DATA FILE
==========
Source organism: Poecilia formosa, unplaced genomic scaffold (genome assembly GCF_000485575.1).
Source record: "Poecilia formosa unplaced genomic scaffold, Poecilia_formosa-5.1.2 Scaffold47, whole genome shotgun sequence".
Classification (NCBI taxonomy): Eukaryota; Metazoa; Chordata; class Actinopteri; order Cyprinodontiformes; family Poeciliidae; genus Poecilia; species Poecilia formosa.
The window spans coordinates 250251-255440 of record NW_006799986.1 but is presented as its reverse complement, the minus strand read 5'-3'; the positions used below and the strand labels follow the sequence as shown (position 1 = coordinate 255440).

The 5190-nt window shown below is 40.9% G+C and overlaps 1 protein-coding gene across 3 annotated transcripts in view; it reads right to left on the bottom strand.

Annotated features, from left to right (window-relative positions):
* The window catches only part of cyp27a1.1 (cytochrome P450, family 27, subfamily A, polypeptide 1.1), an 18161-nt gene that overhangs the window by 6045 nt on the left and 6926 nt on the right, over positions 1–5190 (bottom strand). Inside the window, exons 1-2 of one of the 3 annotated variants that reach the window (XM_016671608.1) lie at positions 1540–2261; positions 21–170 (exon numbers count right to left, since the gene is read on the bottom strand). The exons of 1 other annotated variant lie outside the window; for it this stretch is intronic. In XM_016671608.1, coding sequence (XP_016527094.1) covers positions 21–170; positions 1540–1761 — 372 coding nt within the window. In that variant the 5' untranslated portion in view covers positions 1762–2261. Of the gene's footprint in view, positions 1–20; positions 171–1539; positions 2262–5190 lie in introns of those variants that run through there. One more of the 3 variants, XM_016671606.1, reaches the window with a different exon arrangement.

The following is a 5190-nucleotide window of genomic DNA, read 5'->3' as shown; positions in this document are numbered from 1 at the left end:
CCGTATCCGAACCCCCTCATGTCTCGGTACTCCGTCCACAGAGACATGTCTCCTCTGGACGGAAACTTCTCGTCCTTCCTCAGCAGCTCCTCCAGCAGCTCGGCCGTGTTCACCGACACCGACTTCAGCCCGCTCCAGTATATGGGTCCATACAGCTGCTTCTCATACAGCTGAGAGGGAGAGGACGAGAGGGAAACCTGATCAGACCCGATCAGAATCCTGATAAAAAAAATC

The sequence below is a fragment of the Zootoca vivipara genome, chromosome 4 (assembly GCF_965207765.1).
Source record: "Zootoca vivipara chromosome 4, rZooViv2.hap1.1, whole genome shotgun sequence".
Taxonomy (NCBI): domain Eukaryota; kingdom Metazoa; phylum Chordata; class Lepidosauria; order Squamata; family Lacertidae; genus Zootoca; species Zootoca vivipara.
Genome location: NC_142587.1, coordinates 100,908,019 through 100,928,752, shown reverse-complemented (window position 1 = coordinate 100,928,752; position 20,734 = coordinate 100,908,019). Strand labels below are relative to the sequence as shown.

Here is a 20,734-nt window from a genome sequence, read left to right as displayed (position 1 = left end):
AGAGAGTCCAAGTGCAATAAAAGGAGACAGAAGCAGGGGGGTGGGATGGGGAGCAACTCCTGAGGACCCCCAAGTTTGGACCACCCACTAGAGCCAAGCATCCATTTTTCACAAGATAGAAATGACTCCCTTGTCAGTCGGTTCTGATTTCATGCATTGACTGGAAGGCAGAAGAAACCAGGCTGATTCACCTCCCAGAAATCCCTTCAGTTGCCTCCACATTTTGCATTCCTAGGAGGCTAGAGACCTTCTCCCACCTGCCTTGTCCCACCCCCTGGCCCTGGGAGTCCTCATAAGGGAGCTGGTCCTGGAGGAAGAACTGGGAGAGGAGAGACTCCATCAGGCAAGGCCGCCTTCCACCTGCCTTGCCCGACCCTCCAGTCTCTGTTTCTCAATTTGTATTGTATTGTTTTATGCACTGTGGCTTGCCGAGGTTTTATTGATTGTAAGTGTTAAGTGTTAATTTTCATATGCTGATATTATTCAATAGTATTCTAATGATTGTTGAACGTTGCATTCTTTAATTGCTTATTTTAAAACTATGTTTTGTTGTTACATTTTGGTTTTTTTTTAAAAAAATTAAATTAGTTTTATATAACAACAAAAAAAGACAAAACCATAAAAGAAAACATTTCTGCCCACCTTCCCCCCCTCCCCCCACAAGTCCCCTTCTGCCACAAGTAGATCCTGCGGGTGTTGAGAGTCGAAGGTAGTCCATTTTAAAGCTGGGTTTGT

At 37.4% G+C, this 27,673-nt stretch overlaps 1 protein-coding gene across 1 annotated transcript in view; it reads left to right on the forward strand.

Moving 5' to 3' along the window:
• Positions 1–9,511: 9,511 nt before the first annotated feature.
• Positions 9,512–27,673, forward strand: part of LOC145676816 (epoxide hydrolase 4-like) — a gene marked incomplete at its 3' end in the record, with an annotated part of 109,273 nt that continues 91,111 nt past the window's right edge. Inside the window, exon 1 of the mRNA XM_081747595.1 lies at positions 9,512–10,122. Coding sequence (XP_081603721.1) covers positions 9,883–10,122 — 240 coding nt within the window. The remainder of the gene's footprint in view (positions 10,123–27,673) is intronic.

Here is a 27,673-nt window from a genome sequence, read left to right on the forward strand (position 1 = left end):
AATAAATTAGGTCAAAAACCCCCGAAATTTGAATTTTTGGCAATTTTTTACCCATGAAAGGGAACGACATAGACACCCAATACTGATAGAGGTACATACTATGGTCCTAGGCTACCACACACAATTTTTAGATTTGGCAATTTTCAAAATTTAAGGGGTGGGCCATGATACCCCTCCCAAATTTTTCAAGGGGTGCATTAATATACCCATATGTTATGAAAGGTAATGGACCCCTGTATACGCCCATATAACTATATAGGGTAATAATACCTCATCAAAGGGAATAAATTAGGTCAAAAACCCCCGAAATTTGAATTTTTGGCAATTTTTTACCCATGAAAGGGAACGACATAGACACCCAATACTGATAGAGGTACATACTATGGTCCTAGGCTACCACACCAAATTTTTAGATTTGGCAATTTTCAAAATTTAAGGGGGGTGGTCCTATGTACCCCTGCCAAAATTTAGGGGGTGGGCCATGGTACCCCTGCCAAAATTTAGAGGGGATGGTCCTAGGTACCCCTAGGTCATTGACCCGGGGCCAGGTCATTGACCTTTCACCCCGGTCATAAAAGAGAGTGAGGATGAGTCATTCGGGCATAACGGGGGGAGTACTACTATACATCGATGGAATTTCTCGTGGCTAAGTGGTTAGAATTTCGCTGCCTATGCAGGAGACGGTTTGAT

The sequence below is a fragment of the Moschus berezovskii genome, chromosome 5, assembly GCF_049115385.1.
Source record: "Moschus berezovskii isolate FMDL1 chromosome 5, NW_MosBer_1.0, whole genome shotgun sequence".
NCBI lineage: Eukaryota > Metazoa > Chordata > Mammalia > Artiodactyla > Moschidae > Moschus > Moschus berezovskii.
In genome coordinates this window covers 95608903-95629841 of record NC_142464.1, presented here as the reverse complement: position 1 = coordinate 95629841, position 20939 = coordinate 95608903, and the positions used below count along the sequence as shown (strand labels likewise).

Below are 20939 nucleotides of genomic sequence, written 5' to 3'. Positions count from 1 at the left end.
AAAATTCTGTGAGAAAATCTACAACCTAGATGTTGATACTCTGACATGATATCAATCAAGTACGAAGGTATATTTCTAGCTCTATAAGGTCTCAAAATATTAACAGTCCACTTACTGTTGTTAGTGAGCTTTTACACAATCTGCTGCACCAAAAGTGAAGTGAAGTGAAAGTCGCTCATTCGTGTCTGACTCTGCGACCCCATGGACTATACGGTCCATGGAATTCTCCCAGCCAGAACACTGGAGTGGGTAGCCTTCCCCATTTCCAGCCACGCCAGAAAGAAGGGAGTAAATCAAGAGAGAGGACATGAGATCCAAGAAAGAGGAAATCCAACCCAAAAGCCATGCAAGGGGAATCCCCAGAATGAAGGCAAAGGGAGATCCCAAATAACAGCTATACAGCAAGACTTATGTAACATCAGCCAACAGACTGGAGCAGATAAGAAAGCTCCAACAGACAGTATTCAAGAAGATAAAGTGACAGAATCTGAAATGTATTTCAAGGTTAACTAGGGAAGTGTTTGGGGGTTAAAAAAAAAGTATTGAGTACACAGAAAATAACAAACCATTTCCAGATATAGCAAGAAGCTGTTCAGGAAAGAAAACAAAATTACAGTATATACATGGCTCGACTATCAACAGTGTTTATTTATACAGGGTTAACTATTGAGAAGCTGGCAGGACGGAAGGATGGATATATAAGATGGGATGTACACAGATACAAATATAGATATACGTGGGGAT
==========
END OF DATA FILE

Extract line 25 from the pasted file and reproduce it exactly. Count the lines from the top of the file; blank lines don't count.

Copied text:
In genome coordinates this window covers 95608903-95629841 of record NC_142464.1, presented here as the reverse complement: position 1 = coordinate 95629841, position 20939 = coordinate 95608903, and the positions used below count along the sequence as shown (strand labels likewise).